Thoughts on the Taliban

A Middle Eastern student, South Asian student, and a current military involved staff member share their thoughts on the crisis occurring in Afghanistan.


Taliban fighters move through Afghanistan.

Sofia Chianella

On Aug. 24, President Joe Biden told world leaders at the G7 Summit that he will follow through with his plan to withdraw all American troops out of Afghanistan within one week. With the process of withdrawal in full motion, an explosion by ISIS-K occurred outside of the Hamid Karzai International Airport in Kabul. This explosion on Aug. 26, was followed by a terrorist attack at the nearby Baron Hotel, commonly housing Afghans seeking entrance into the United Kingdom.The explosions killed 13 American soldiers along with dozens of innocent civilians.

Coming from Egyptian descent, Manda Khella (’24) looks at the military crisis as impacting the Middle East and Asia as a whole, not just Afghanistan.

“It affects me because not every country in the Middle East has the opportunity to get help from the Americans so it is a change for once, so they should stay longer because the more help the better. I have family members in Egypt that are affected by the situation because there are a lot of terrorist attacks at our churches. I’m Coptic Orthodox and the terrorists bomb many of our churches,” Khella said.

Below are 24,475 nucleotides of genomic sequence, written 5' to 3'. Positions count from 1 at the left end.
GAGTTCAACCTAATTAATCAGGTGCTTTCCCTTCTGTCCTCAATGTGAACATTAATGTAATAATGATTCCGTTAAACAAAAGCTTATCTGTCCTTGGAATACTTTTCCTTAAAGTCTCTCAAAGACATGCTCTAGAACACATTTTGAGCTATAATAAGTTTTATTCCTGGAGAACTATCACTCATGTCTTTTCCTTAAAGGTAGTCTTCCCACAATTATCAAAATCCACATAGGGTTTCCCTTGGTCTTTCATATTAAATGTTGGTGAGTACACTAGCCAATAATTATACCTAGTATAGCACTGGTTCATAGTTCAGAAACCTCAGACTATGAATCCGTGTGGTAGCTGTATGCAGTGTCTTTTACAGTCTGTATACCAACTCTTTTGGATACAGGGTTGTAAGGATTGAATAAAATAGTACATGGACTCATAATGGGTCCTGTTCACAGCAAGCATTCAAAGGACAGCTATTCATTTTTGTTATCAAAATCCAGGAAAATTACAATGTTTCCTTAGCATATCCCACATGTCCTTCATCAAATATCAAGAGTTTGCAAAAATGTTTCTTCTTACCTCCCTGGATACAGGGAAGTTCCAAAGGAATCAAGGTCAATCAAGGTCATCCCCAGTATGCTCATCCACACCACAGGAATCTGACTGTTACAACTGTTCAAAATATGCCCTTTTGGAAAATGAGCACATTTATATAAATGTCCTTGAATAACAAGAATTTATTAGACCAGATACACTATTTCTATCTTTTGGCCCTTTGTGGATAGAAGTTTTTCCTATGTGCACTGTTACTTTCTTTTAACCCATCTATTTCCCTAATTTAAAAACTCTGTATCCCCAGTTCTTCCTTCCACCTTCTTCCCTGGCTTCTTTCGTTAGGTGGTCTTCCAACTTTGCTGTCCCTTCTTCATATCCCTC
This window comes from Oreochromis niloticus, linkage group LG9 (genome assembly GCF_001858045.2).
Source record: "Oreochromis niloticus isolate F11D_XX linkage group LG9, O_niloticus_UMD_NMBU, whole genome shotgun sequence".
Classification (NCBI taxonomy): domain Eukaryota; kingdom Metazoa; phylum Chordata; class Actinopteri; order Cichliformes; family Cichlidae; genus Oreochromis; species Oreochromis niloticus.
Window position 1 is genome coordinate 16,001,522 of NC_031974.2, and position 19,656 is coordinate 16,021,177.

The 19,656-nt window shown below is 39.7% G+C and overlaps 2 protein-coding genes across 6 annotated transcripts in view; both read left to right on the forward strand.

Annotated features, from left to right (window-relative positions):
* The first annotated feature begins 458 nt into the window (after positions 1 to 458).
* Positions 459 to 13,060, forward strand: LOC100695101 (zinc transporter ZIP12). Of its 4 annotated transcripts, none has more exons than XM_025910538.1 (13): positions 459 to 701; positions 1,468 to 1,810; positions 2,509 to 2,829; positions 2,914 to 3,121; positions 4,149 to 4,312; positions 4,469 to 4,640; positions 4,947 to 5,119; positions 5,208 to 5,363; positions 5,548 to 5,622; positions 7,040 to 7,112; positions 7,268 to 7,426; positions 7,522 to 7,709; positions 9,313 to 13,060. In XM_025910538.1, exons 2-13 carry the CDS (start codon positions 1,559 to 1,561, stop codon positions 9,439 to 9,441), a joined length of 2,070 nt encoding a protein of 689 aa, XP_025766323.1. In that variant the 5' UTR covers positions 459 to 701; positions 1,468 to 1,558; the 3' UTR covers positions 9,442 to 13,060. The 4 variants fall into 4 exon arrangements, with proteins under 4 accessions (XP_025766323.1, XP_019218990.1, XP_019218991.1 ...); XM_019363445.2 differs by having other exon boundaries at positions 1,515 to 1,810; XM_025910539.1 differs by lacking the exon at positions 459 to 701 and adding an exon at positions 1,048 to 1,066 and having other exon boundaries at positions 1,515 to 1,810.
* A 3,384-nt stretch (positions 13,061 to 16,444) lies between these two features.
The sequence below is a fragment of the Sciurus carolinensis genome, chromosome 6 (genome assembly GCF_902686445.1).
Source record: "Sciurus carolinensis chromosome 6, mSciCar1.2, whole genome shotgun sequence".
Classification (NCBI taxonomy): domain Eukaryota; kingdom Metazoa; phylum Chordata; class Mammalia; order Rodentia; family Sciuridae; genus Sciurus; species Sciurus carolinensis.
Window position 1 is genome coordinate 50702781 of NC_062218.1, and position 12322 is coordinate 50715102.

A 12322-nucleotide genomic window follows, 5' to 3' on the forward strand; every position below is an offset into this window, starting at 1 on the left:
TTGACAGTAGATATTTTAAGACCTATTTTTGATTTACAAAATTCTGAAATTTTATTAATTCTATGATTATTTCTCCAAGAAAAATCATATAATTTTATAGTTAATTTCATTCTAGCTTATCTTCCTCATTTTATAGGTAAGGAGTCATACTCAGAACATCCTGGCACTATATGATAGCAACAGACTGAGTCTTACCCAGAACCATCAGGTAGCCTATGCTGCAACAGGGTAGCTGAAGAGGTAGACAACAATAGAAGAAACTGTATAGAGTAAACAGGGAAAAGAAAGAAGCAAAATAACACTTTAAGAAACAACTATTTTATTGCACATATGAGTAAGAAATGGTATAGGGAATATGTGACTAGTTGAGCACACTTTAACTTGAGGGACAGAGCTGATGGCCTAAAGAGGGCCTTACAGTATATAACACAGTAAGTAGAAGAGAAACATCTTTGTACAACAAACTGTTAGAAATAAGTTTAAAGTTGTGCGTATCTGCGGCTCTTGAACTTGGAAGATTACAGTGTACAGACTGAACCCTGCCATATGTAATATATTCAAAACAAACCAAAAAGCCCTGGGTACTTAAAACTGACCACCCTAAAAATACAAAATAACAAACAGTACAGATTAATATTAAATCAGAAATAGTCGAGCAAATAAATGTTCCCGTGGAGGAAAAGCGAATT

David Spicer (FAC) is currently enrolled in the military as a hospital administrator, leaving for aeromedical evacuations when deployed. Spicer was deployed in Afghanistan from May to October of 2002, taking trips back to the country several times in the following years.

“I have to keep my gut feeling to myself, because it is political and military all at the same time. I have been in that country and it’s a scary place. We’ve spent a lot of time in that region and some people feel that we’ve spent all this money, time, and blood of our sons and daughters, and now we’re back to where we were. Others are saying it doesn’t matter, get our people home. Therefore, I’m kind of on the fence with that,” Spicer said.

Calling Afghanistan her Motherland, Nasrin Rahmni’s (‘22) family were born and raised in the now crisis stricken country.

“Even today I still have family in Kabul struggling, waiting outside in the heat for days just to get on those planes, and they are all desperate. I’m very grateful, because most of my family members left way before the Taliban struck, or else they would’ve been stuck. I have mixed feelings about what Joe Biden is planning. The Taliban seized power in Afghanistan two weeks before the U.S. was set to complete its troop withdrawal after a two decade war,” Rahmni said.

Pressure from the democratic and republican party to extend the date for American troop withdrawal has not stopped the United States along with other countries from evacuating more than 105,000 Afghans out of the country since Aug. 14.